EuroAdventure15: Miles of Mosques
(posted by Emily)
28 June 2015
31,252 steps (13.5 miles walked)
We managed to wake up early, in order to achieve our goal of making it to breakfast right when it opened and heading off to our sightseeing destinations early, in order to beat the crowds. As a part of our reservation with Black Tulip, we are able to have a complimentary breakfast on each day of our stay.
There were so many delicious options, like meze, fresh fruit and vegeables, pastries, olives, toast, jams, spreads, and cheese and cold cuts. We definitely ate our fill!
Our hotel is within walking distance of the Hagia Sophia and Blue Mosque area. Rick had read a bit online about long lines to get in to the museum, so we wanted to be sure to be there early. We arrived in the square around 8:25, and it was calm, with very few people. We walked around the area to get our bearings, since we had some time to waste before getting in the (non-existant) line for the mosque.
|In front of Hagia Sophia|
|Rick and Hagia Sophia|
|This little fella walked right up to me--he must have known we are puppy people! There are lots of stray animals here.|
|An obelisk from 390 AD, when Constantinople was a part of the Roman Empire|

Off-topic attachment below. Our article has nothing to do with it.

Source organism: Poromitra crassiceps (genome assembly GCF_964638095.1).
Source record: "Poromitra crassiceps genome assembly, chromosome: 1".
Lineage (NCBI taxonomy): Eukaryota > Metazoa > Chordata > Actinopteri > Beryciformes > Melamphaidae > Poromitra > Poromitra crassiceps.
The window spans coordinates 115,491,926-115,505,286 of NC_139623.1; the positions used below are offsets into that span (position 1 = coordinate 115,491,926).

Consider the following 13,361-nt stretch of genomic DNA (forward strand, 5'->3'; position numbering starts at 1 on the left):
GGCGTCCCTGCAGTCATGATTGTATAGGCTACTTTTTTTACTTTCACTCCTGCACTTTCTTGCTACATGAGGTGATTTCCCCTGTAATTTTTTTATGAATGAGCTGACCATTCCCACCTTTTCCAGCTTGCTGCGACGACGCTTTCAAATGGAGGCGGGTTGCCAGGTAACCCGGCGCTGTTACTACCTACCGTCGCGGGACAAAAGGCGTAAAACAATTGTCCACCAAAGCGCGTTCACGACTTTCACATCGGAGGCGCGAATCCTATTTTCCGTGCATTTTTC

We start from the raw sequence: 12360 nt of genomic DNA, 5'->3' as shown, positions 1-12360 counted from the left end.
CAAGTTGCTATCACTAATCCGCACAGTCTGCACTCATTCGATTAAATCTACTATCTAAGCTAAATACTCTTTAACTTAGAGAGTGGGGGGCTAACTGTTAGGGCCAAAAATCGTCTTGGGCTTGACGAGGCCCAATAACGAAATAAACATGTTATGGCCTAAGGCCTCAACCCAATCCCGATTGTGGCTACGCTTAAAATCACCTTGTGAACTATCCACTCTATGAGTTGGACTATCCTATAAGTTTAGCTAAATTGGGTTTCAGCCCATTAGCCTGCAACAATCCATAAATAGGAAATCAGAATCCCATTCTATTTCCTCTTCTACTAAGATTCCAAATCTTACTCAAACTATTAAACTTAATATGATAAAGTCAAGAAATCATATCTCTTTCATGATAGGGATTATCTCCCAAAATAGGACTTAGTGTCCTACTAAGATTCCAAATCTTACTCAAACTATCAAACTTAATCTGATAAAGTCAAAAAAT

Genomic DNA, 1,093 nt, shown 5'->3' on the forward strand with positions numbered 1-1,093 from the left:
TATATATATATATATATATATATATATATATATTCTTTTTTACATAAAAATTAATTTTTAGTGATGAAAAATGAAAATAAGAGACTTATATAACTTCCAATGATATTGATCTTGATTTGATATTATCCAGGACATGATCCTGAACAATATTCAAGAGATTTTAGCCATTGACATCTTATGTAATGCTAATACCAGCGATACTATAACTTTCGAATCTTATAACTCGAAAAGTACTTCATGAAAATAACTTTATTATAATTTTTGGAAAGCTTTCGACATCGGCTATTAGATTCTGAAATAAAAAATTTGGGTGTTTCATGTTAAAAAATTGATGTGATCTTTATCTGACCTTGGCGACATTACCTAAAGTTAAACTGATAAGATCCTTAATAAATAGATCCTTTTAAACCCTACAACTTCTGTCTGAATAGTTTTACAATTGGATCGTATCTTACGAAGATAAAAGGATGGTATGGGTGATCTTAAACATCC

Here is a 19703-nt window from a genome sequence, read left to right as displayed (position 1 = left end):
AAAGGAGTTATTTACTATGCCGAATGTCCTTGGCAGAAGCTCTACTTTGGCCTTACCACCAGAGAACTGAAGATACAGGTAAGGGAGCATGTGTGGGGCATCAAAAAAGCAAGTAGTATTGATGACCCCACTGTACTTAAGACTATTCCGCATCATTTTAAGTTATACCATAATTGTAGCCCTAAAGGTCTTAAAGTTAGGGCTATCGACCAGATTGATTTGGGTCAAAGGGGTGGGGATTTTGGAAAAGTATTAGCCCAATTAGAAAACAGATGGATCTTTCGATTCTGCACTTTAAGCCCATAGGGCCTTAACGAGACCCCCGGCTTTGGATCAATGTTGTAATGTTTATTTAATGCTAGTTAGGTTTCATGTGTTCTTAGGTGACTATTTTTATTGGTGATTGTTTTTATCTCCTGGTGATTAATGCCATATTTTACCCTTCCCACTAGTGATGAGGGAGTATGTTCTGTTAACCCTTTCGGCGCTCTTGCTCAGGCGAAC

We got in line for the museum around 8:50, and walked right in when it opened at 9. So much for the "crazy" line! Maybe it was because it was Sunday, but it was no problem to get inside. Tickets for the museum were 30 TL each (3TL per $1) and we also rented the audio guide (shocking, I know!). We decided we wanted to know a bit more about what we were seeing, and the audio guide definitely helped us take our time.
Hagia Sophia was originally a Christian church, that was converted into a mosque and now a museum. It reminded us of the Pantheon in Rome, which was originally a temple that was converted into a Catholic church. Unlike the Vatican's practice of removing original art, when Hagia Sophia was converted, special care was taken byt the new Muslim owners to preserve the original Christian moasics and frescoes.
|View from the upper gallery|
|Mosaic of Mary, Jesus, and John the Baptist|
|Another mosaic of Mary|
After Hagia Sophia, we walked over to the Blue Mosque, which is an even larger building. Because it is an active place of worship, visitors are asked to show respect for the space by removing their shoes, covering arms and legs, and women covering their heads.
The tile work inside is stunning, with blue on almost every surface you can see. We learned from a Rick Steves' show that the Europeans were so impressed with this blue color that when they replicated it later they called it "the color of the Turks" or turquoise :)
|(someone was wearing shorts)|
When we finished up with the Blue Mosque, we walked through the streets nearby, stopping for a glass of tamarind sherbet, a local specialty. We stumbled upon the Grand Bazaar, which was closed today, but we are excited to visit tomorrow. I may or may not have made a shopping list already..... :)
After a bit more walking, we stopped at a cafe for a glass of Turkish coffee. The coffee was thick, strong, and bit grainy, but delicious.